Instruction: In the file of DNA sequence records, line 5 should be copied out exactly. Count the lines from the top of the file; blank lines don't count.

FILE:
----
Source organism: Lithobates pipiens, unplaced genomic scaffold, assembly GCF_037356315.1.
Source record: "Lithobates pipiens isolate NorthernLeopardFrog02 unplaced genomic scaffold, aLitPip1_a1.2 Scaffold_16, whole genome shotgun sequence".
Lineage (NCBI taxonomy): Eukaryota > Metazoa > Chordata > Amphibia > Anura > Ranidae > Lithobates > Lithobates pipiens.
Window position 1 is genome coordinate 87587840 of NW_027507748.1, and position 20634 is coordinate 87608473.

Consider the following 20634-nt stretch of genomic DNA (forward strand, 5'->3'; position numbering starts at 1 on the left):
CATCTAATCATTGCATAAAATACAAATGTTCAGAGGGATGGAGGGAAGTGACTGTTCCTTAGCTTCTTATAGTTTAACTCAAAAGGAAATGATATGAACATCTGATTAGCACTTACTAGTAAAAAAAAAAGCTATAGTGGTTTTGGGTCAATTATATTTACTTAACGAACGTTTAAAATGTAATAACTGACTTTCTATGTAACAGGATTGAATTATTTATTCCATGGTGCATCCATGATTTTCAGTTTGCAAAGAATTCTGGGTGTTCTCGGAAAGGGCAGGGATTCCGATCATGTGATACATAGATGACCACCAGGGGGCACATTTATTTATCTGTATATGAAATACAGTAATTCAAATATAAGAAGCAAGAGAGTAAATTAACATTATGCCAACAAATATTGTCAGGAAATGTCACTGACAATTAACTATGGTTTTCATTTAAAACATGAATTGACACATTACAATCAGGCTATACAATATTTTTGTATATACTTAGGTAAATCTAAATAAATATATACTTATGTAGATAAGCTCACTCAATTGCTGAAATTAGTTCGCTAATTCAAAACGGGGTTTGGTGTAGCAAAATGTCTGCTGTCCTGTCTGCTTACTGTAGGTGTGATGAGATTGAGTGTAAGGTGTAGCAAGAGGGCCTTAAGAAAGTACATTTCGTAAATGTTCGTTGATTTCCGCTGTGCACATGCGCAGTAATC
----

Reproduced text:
Consider the following 20634-nt stretch of genomic DNA (forward strand, 5'->3'; position numbering starts at 1 on the left):